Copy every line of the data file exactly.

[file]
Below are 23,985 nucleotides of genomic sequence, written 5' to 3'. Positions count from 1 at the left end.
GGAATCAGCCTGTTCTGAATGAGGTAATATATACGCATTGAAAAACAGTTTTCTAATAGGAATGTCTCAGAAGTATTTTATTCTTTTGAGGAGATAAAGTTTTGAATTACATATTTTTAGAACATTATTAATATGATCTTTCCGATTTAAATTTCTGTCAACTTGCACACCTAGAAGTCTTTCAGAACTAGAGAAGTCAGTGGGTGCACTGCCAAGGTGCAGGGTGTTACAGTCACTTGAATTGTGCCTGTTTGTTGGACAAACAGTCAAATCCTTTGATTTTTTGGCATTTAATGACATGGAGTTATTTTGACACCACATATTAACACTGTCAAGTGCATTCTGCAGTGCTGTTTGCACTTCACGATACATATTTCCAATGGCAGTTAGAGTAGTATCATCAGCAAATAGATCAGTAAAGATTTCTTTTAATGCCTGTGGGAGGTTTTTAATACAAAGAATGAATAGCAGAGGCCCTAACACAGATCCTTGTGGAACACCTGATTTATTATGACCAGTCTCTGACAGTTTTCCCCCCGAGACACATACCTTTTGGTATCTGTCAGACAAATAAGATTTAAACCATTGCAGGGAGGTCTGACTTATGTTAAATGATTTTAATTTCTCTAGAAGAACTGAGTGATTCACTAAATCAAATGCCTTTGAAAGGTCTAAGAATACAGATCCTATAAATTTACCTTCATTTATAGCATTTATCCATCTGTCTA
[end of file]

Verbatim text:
Below are 23,985 nucleotides of genomic sequence, written 5' to 3'. Positions count from 1 at the left end.
GGAATCAGCCTGTTCTGAATGAGGTAATATATACGCATTGAAAAACAGTTTTCTAATAGGAATGTCTCAGAAGTATTTTATTCTTTTGAGGAGATAAAGTTTTGAATTACATATTTTTAGAACATTATTAATATGATCTTTCCGATTTAAATTTCTGTCAACTTGCACACCTAGAAGTCTTTCAGAACTAGAGAAGTCAGTGGGTGCACTGCCAAGGTGCAGGGTGTTACAGTCACTTGAATTGTGCCTGTTTGTTGGACAAACAGTCAAATCCTTTGATTTTTTGGCATTTAATGACATGGAGTTATTTTGACACCACATATTAACACTGTCAAGTGCATTCTGCAGTGCTGTTTGCACTTCACGATACATATTTCCAATGGCAGTTAGAGTAGTATCATCAGCAAATAGATCAGTAAAGATTTCTTTTAATGCCTGTGGGAGGTTTTTAATACAAAGAATGAATAGCAGAGGCCCTAACACAGATCCTTGTGGAACACCTGATTTATTATGACCAGTCTCTGACAGTTTTCCCCCCGAGACACATACCTTTTGGTATCTGTCAGACAAATAAGATTTAAACCATTGCAGGGAGGTCTGACTTATGTTAAATGATTTTAATTTCTCTAGAAGAACTGAGTGATTCACTAAATCAAATGCCTTTGAAAGGTCTAAGAATACAGATCCTATAAATTTACCTTCATTTATAGCATTTATCCATCTGTCTA